As the occupants of the carriage changed, he varied this tale, or adorned it with all the shoots of a budding
fancy, the more rampant for being held off native speech so long.
let me not perish now, In the budding
of my Paradisal Hope
But the lawn, already vivid with the touch of May, showed a violence of watered green; the budding
shrubs and trees repeated the note as they tossed their thick masses, and the cold troubled light, filling the pretty saloon, marked the spring afternoon as sufficiently young.
Human science can never be quite certain of things like that," said Father Brown, still looking at the red budding
of the branches over his head, "if only because of the difficulty about definition and connotation.
He pointed to the Val d'Arno, which was visible far below them, through the budding
The dome of Mansart floated ethereally above the budding
trees and the long grey front of the building: drawing up into itself all the rays of afternoon light, it hung there like the visible symbol of the race's glory.
All visitors linger pensively about it; all young people capture and carry away keepsakes and mementoes of it; all Parisian youths and maidens who are disappointed in love come there to bail out when they are full of tears; yea, many stricken lovers make pilgrimages to this shrine from distant provinces to weep and wail and "grit" their teeth over their heavy sorrows, and to purchase the sympathies of the chastened spirits of that tomb with offerings of immortelles and budding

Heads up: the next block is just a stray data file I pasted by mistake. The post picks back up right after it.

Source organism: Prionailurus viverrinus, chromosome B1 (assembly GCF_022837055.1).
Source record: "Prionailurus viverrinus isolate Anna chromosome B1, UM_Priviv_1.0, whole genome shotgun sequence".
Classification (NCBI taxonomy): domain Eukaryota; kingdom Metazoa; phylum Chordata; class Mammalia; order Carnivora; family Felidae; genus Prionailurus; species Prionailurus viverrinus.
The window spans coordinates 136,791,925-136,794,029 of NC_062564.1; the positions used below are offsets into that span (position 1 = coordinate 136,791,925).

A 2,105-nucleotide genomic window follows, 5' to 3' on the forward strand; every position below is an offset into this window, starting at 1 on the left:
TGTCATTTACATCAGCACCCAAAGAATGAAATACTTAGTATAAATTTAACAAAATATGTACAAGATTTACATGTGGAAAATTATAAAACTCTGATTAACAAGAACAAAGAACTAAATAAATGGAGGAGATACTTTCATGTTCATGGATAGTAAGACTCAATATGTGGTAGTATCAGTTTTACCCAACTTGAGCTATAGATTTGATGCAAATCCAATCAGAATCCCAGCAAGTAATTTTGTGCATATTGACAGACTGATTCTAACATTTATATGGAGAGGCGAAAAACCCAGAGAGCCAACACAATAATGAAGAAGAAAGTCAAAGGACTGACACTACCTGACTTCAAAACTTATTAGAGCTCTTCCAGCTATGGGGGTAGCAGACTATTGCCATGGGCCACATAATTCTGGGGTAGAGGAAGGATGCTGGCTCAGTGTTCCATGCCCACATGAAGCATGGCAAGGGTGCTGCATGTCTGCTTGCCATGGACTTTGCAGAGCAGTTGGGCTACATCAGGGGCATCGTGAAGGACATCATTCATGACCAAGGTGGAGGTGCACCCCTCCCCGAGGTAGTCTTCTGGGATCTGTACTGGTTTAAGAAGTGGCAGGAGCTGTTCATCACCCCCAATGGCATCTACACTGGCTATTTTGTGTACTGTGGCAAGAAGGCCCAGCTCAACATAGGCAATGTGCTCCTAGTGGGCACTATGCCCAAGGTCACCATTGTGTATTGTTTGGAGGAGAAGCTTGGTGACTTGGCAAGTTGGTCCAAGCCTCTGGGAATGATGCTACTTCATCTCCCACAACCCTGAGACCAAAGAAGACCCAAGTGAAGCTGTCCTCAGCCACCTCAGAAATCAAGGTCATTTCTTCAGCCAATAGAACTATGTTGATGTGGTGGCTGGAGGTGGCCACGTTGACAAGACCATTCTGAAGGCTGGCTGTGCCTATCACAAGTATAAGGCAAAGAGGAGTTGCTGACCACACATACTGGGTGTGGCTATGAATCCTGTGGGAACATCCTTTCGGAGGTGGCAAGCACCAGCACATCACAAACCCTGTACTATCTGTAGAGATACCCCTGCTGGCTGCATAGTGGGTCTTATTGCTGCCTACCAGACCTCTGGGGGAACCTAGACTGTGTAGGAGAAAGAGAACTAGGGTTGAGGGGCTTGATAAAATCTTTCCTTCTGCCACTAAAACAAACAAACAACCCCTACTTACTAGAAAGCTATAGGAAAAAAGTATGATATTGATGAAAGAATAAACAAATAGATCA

She was a charming woman; they all said so, the barristers and their wives who dined with us, and the literary stockbrokers, and the budding
politicians; oh, she was a charming woman.
I know not," quoth Arthur, smiling, with his head on one side, like a budding
lass that is asked to dance, "I know not that I can match our sweet friend's song; moreover, I do verily think that I have caught a cold and have a certain tickling and huskiness in the windpipe.
Holmes pointed down the long tract of road which wound, a reddish yellow band, between the brown of the heath and the budding
green of the woods.
The peasants say that a cold wind blows in late spring because the oaks are budding
, and really every spring cold winds do blow when the oak is budding